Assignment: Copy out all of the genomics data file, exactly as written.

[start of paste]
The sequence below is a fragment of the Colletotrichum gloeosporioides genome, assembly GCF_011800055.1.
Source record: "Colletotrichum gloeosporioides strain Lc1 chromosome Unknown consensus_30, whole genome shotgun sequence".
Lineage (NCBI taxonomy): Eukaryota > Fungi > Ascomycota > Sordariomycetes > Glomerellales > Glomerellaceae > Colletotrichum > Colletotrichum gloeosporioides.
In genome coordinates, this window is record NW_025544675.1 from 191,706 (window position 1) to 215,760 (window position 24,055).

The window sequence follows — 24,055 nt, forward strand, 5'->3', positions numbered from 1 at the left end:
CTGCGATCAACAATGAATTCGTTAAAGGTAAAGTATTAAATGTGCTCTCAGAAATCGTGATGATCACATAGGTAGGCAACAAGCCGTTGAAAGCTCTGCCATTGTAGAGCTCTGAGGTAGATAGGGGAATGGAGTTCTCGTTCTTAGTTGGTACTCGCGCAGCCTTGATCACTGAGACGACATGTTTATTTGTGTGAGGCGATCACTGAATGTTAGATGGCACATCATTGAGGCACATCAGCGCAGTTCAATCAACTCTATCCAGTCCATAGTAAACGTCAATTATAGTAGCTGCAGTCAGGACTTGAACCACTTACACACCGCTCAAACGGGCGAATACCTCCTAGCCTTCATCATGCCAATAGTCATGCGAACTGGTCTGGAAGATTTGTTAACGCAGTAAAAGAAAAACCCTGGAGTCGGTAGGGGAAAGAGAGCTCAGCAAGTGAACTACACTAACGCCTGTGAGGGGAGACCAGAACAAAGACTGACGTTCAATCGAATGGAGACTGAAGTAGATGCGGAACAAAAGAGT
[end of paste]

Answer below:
The sequence below is a fragment of the Colletotrichum gloeosporioides genome, assembly GCF_011800055.1.
Source record: "Colletotrichum gloeosporioides strain Lc1 chromosome Unknown consensus_30, whole genome shotgun sequence".
Lineage (NCBI taxonomy): Eukaryota > Fungi > Ascomycota > Sordariomycetes > Glomerellales > Glomerellaceae > Colletotrichum > Colletotrichum gloeosporioides.
In genome coordinates, this window is record NW_025544675.1 from 191,706 (window position 1) to 215,760 (window position 24,055).

The window sequence follows — 24,055 nt, forward strand, 5'->3', positions numbered from 1 at the left end:
CTGCGATCAACAATGAATTCGTTAAAGGTAAAGTATTAAATGTGCTCTCAGAAATCGTGATGATCACATAGGTAGGCAACAAGCCGTTGAAAGCTCTGCCATTGTAGAGCTCTGAGGTAGATAGGGGAATGGAGTTCTCGTTCTTAGTTGGTACTCGCGCAGCCTTGATCACTGAGACGACATGTTTATTTGTGTGAGGCGATCACTGAATGTTAGATGGCACATCATTGAGGCACATCAGCGCAGTTCAATCAACTCTATCCAGTCCATAGTAAACGTCAATTATAGTAGCTGCAGTCAGGACTTGAACCACTTACACACCGCTCAAACGGGCGAATACCTCCTAGCCTTCATCATGCCAATAGTCATGCGAACTGGTCTGGAAGATTTGTTAACGCAGTAAAAGAAAAACCCTGGAGTCGGTAGGGGAAAGAGAGCTCAGCAAGTGAACTACACTAACGCCTGTGAGGGGAGACCAGAACAAAGACTGACGTTCAATCGAATGGAGACTGAAGTAGATGCGGAACAAAAGAGT